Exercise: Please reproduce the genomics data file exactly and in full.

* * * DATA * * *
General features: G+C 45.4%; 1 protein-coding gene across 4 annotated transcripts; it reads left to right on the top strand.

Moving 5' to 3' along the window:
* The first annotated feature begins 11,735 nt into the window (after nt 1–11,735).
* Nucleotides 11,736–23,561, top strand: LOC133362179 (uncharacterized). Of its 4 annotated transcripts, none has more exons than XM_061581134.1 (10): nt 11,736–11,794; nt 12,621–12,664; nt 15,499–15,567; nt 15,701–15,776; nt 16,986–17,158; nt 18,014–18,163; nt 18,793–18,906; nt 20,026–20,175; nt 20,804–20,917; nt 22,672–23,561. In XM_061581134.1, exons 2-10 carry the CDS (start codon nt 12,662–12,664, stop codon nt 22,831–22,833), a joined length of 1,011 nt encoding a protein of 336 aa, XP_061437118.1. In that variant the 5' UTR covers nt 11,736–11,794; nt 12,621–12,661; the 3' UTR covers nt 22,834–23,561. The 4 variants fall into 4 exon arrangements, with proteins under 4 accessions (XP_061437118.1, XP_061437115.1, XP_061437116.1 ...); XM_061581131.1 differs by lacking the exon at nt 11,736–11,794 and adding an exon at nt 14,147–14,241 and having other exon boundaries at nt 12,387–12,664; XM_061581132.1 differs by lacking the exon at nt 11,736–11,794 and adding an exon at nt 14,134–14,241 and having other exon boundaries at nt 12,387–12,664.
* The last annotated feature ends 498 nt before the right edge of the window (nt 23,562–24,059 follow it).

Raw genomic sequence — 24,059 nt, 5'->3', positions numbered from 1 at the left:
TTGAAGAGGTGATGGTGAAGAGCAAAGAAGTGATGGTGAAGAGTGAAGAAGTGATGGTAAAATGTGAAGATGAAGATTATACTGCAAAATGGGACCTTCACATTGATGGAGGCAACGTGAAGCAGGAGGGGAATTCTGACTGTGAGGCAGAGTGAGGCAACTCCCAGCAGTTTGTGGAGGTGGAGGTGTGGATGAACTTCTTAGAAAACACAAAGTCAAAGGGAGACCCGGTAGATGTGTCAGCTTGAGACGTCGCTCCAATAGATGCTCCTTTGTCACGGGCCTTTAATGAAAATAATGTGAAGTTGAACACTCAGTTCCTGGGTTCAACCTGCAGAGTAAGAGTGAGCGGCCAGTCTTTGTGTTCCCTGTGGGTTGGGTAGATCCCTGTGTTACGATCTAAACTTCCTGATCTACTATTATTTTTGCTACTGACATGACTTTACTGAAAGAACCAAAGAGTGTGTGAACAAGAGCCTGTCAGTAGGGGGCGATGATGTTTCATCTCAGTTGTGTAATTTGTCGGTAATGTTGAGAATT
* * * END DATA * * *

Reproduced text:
General features: G+C 45.4%; 1 protein-coding gene across 4 annotated transcripts; it reads left to right on the top strand.

Moving 5' to 3' along the window:
* The first annotated feature begins 11,735 nt into the window (after nt 1–11,735).
* Nucleotides 11,736–23,561, top strand: LOC133362179 (uncharacterized). Of its 4 annotated transcripts, none has more exons than XM_061581134.1 (10): nt 11,736–11,794; nt 12,621–12,664; nt 15,499–15,567; nt 15,701–15,776; nt 16,986–17,158; nt 18,014–18,163; nt 18,793–18,906; nt 20,026–20,175; nt 20,804–20,917; nt 22,672–23,561. In XM_061581134.1, exons 2-10 carry the CDS (start codon nt 12,662–12,664, stop codon nt 22,831–22,833), a joined length of 1,011 nt encoding a protein of 336 aa, XP_061437118.1. In that variant the 5' UTR covers nt 11,736–11,794; nt 12,621–12,661; the 3' UTR covers nt 22,834–23,561. The 4 variants fall into 4 exon arrangements, with proteins under 4 accessions (XP_061437118.1, XP_061437115.1, XP_061437116.1 ...); XM_061581131.1 differs by lacking the exon at nt 11,736–11,794 and adding an exon at nt 14,147–14,241 and having other exon boundaries at nt 12,387–12,664; XM_061581132.1 differs by lacking the exon at nt 11,736–11,794 and adding an exon at nt 14,134–14,241 and having other exon boundaries at nt 12,387–12,664.
* The last annotated feature ends 498 nt before the right edge of the window (nt 23,562–24,059 follow it).

Raw genomic sequence — 24,059 nt, 5'->3', positions numbered from 1 at the left:
TTGAAGAGGTGATGGTGAAGAGCAAAGAAGTGATGGTGAAGAGTGAAGAAGTGATGGTAAAATGTGAAGATGAAGATTATACTGCAAAATGGGACCTTCACATTGATGGAGGCAACGTGAAGCAGGAGGGGAATTCTGACTGTGAGGCAGAGTGAGGCAACTCCCAGCAGTTTGTGGAGGTGGAGGTGTGGATGAACTTCTTAGAAAACACAAAGTCAAAGGGAGACCCGGTAGATGTGTCAGCTTGAGACGTCGCTCCAATAGATGCTCCTTTGTCACGGGCCTTTAATGAAAATAATGTGAAGTTGAACACTCAGTTCCTGGGTTCAACCTGCAGAGTAAGAGTGAGCGGCCAGTCTTTGTGTTCCCTGTGGGTTGGGTAGATCCCTGTGTTACGATCTAAACTTCCTGATCTACTATTATTTTTGCTACTGACATGACTTTACTGAAAGAACCAAAGAGTGTGTGAACAAGAGCCTGTCAGTAGGGGGCGATGATGTTTCATCTCAGTTGTGTAATTTGTCGGTAATGTTGAGAATT